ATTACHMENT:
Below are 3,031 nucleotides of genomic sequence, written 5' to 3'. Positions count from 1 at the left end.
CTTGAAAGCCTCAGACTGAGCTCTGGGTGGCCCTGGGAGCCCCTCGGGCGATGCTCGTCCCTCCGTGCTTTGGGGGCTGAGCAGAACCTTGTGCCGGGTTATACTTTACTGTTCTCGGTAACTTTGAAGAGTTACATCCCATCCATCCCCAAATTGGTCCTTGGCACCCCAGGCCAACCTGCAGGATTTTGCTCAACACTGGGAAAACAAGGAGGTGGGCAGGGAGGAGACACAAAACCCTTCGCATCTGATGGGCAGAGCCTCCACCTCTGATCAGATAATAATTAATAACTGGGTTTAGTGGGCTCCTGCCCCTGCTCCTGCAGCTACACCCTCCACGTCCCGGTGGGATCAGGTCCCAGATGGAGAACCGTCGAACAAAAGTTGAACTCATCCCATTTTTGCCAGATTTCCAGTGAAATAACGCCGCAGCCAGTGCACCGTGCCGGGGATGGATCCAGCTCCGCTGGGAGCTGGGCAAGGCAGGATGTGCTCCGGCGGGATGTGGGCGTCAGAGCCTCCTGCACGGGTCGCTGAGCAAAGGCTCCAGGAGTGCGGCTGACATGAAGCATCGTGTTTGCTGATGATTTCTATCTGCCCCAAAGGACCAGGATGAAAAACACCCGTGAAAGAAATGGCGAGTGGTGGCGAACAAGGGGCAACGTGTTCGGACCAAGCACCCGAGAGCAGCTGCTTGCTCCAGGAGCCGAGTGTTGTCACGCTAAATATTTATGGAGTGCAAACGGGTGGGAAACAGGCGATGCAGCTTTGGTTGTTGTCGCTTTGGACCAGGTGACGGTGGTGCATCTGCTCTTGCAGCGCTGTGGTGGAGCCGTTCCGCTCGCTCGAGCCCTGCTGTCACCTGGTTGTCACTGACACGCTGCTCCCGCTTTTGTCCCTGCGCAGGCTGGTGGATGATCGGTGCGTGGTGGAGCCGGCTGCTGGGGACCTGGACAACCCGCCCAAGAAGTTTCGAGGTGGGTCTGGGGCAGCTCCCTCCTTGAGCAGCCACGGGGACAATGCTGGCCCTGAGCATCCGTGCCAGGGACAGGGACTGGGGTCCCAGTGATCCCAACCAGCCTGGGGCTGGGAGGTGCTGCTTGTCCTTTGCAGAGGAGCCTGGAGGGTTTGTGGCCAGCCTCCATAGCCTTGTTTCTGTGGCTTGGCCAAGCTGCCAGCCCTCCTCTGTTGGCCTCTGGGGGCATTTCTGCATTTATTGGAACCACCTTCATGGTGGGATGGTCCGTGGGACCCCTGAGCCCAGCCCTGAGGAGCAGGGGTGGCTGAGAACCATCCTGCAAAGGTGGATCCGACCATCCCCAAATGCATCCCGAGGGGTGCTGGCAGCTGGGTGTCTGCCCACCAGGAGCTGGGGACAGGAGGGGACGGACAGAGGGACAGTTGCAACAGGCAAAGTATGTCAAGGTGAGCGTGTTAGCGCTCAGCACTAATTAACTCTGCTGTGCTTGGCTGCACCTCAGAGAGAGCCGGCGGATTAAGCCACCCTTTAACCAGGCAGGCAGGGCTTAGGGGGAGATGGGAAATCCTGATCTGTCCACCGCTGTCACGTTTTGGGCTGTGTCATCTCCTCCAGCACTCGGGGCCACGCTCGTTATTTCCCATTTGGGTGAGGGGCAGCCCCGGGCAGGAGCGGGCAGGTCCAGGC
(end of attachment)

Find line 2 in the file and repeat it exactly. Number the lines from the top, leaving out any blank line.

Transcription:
CTTGAAAGCCTCAGACTGAGCTCTGGGTGGCCCTGGGAGCCCCTCGGGCGATGCTCGTCCCTCCGTGCTTTGGGGGCTGAGCAGAACCTTGTGCCGGGTTATACTTTACTGTTCTCGGTAACTTTGAAGAGTTACATCCCATCCATCCCCAAATTGGTCCTTGGCACCCCAGGCCAACCTGCAGGATTTTGCTCAACACTGGGAAAACAAGGAGGTGGGCAGGGAGGAGACACAAAACCCTTCGCATCTGATGGGCAGAGCCTCCACCTCTGATCAGATAATAATTAATAACTGGGTTTAGTGGGCTCCTGCCCCTGCTCCTGCAGCTACACCCTCCACGTCCCGGTGGGATCAGGTCCCAGATGGAGAACCGTCGAACAAAAGTTGAACTCATCCCATTTTTGCCAGATTTCCAGTGAAATAACGCCGCAGCCAGTGCACCGTGCCGGGGATGGATCCAGCTCCGCTGGGAGCTGGGCAAGGCAGGATGTGCTCCGGCGGGATGTGGGCGTCAGAGCCTCCTGCACGGGTCGCTGAGCAAAGGCTCCAGGAGTGCGGCTGACATGAAGCATCGTGTTTGCTGATGATTTCTATCTGCCCCAAAGGACCAGGATGAAAAACACCCGTGAAAGAAATGGCGAGTGGTGGCGAACAAGGGGCAACGTGTTCGGACCAAGCACCCGAGAGCAGCTGCTTGCTCCAGGAGCCGAGTGTTGTCACGCTAAATATTTATGGAGTGCAAACGGGTGGGAAACAGGCGATGCAGCTTTGGTTGTTGTCGCTTTGGACCAGGTGACGGTGGTGCATCTGCTCTTGCAGCGCTGTGGTGGAGCCGTTCCGCTCGCTCGAGCCCTGCTGTCACCTGGTTGTCACTGACACGCTGCTCCCGCTTTTGTCCCTGCGCAGGCTGGTGGATGATCGGTGCGTGGTGGAGCCGGCTGCTGGGGACCTGGACAACCCGCCCAAGAAGTTTCGAGGTGGGTCTGGGGCAGCTCCCTCCTTGAGCAGCCACGGGGACAATGCTGGCCCTGAGCATCCGTGCCAGGGACAGGGACTGGGGTCCCAGTGATCCCAACCAGCCTGGGGCTGGGAGGTGCTGCTTGTCCTTTGCAGAGGAGCCTGGAGGGTTTGTGGCCAGCCTCCATAGCCTTGTTTCTGTGGCTTGGCCAAGCTGCCAGCCCTCCTCTGTTGGCCTCTGGGGGCATTTCTGCATTTATTGGAACCACCTTCATGGTGGGATGGTCCGTGGGACCCCTGAGCCCAGCCCTGAGGAGCAGGGGTGGCTGAGAACCATCCTGCAAAGGTGGATCCGACCATCCCCAAATGCATCCCGAGGGGTGCTGGCAGCTGGGTGTCTGCCCACCAGGAGCTGGGGACAGGAGGGGACGGACAGAGGGACAGTTGCAACAGGCAAAGTATGTCAAGGTGAGCGTGTTAGCGCTCAGCACTAATTAACTCTGCTGTGCTTGGCTGCACCTCAGAGAGAGCCGGCGGATTAAGCCACCCTTTAACCAGGCAGGCAGGGCTTAGGGGGAGATGGGAAATCCTGATCTGTCCACCGCTGTCACGTTTTGGGCTGTGTCATCTCCTCCAGCACTCGGGGCCACGCTCGTTATTTCCCATTTGGGTGAGGGGCAGCCCCGGGCAGGAGCGGGCAGGTCCAGGC